Voters in Cheney will choose between two experienced candidates when they cast a vote for the City Council’s position 6.
Two-term incumbent Jill Weiszmann, 70, is facing her first contested election after being appointed to the council in 2011. Her challenger, Allan Gainer, 57, is no stranger to Cheney politics after serving as the city’s mayor from 2006 to 2009 before losing a re-election bid.
The former mayor decided to return to city politics after feeling like the council had become yes-men and -women.
“I want to make sure when we pass something, I’d like to think about what we are passing,” he said.
Cheney has struggled in recent years with water shortages and water quality problems.
For Gainer, a Navy veteran, former Cheney business owner and current advertisement salesman with The Spokesman-Review, this starts with the water situation, which he said could have been avoided if city staff listened to the people on the city’s front lines. He vows to not raise taxes as he works toward a solution.
“The water needs to be dealt with more, and we need to be proactive,” Gainer said. “I have that background and know what is going on. I won’t take what staff is telling me right away. I’ll ask questions.”
Weiszmann said that the water situation in Cheney is better than it has been in almost a decade, but she will continue to seek funding to transition the city toward water reuse.
“The difference is incredible, and it is noticeable,” she said.
As a member of the Spokane County Growth Management Steering Committee of Elected Officials since 2012, Weiszmann said she is prepared to tackle growth in Cheney. Weiszmann said she has a trust in Cheney’s planning department, mayor and city administrators to find solutions and ideas for growth.
“The biggest thing for Cheney is to make sure we grow smartly,” she said.
Gainer sees room for growth in Cheney and wants to ensure it is the “right growth” for the city. As more companies move to the West Plains, Gainer wants to accelerate Cheney’s population by encouraging the construction of more affordable housing.
“This is a big issue, and I want to be right there involved in the decision-making process of it, and it’s no easy answer either,” Gainer said.
Neither candidate has a solution for Cheney’s lack of an emergency response unit south of the railroad tracks when a train blocks the crossings.
“We’ve got to dive in and attack it,” Gainer said “The way we did things in the past isn’t going to work, we’ve got to think of new ways. The train isn’t going anywhere.”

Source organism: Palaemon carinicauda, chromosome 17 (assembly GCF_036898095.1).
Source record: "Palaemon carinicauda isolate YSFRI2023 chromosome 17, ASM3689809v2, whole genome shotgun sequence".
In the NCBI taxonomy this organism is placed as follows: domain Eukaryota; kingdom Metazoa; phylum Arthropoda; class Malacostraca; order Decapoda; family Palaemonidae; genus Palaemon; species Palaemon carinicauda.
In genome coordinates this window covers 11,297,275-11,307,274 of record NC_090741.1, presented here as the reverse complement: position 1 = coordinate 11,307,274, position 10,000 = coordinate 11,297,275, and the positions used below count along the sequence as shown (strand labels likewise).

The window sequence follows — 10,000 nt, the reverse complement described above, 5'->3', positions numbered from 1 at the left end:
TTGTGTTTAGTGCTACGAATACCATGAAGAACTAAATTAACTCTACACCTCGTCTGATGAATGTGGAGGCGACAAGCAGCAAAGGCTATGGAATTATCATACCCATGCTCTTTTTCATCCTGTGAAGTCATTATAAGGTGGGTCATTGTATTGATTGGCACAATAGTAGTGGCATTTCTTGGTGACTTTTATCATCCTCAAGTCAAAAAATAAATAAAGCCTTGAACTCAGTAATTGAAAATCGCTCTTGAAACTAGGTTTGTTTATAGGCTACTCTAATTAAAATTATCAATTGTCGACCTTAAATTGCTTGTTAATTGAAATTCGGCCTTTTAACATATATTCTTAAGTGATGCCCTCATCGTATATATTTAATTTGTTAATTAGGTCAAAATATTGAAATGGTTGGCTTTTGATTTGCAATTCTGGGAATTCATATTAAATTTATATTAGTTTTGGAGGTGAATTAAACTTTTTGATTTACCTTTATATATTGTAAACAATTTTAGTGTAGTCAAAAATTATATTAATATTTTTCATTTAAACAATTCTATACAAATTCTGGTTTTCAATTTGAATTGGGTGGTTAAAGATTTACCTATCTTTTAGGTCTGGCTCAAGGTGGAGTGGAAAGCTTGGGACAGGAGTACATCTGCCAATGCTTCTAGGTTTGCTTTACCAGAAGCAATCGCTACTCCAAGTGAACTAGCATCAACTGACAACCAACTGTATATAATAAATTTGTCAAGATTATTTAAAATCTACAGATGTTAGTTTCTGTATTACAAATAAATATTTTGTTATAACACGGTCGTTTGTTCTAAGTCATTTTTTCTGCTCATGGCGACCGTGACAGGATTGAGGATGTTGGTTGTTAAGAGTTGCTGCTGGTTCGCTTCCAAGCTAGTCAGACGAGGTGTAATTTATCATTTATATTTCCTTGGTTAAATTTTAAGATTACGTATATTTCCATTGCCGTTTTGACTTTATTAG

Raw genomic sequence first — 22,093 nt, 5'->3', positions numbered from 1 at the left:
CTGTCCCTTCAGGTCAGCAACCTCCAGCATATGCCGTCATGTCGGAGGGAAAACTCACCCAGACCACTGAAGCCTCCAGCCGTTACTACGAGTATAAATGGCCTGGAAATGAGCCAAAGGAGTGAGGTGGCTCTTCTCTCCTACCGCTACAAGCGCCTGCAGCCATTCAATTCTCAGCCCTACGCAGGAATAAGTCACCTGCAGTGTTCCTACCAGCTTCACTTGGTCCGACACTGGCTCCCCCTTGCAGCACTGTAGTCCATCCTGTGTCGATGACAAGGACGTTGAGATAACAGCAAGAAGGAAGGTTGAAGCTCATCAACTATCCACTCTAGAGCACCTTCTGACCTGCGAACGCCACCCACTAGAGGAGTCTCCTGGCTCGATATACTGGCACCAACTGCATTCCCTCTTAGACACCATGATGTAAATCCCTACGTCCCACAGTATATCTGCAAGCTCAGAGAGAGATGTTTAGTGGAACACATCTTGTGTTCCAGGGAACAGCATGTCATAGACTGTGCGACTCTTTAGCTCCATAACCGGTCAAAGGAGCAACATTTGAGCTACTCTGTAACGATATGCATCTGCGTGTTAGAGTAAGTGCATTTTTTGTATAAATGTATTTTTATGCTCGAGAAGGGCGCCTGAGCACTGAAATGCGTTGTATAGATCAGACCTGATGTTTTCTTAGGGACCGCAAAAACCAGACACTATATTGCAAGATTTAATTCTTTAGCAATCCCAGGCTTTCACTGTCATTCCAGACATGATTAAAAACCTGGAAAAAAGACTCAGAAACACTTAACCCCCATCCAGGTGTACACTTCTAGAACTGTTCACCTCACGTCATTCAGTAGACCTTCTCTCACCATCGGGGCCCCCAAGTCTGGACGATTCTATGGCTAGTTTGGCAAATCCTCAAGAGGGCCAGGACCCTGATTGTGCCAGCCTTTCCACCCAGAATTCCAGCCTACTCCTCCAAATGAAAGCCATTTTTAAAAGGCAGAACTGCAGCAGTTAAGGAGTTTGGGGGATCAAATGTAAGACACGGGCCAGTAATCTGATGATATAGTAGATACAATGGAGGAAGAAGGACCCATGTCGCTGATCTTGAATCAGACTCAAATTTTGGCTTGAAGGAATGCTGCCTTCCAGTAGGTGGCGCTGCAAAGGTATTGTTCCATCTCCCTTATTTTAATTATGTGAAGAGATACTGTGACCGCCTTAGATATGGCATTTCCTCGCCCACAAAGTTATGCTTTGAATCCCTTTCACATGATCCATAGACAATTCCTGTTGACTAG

He encourages brainstorming a solution, but said a satellite station on the south side is most probable, despite the high costs.
Weiszmann was grateful to the citizens of Cheney for approving public safety and EMS levies that allowed the city to update its fire equipment, boost training and add three police officers and a student resource officer to the force.
If re-elected, she would continue to accrue funding for safety, but also Cheney’s infrastructure, including the city’s street-to-sidewalk preservation program, which she says keeps Cheney’s streets among of the best maintained in the county.
“When you have low revenue and a low tax base, every bit of funding that we can get is incredibly important,” Weiszmann said.
Gainer said he’d like to improve Cheney’s parks by adding something that is more interesting to the children of today, and he wants to reinvigorate Cheney as a Tree City U.S.A. community, an initiative which he pursued when he was mayor.
“It seems to have been put on the back burner, and I’d like to bring that back because that beautifies the city,” Gainer said.
Both candidates pledged to be fiercely involved if elected.
Gainer will push for increased transparency including advocating for video streaming council meetings for the public to view and listen to the voices of the community.
“I would definitely be there for the people,” he said.
Through various committees and meetings, she attends, Weiszmann said she will stay informed and actively engaged.
“I want to continue serving our citizens,” she said.
Four seats on Cheney’s seven-person City Council on on the Nov. 5 ballot.
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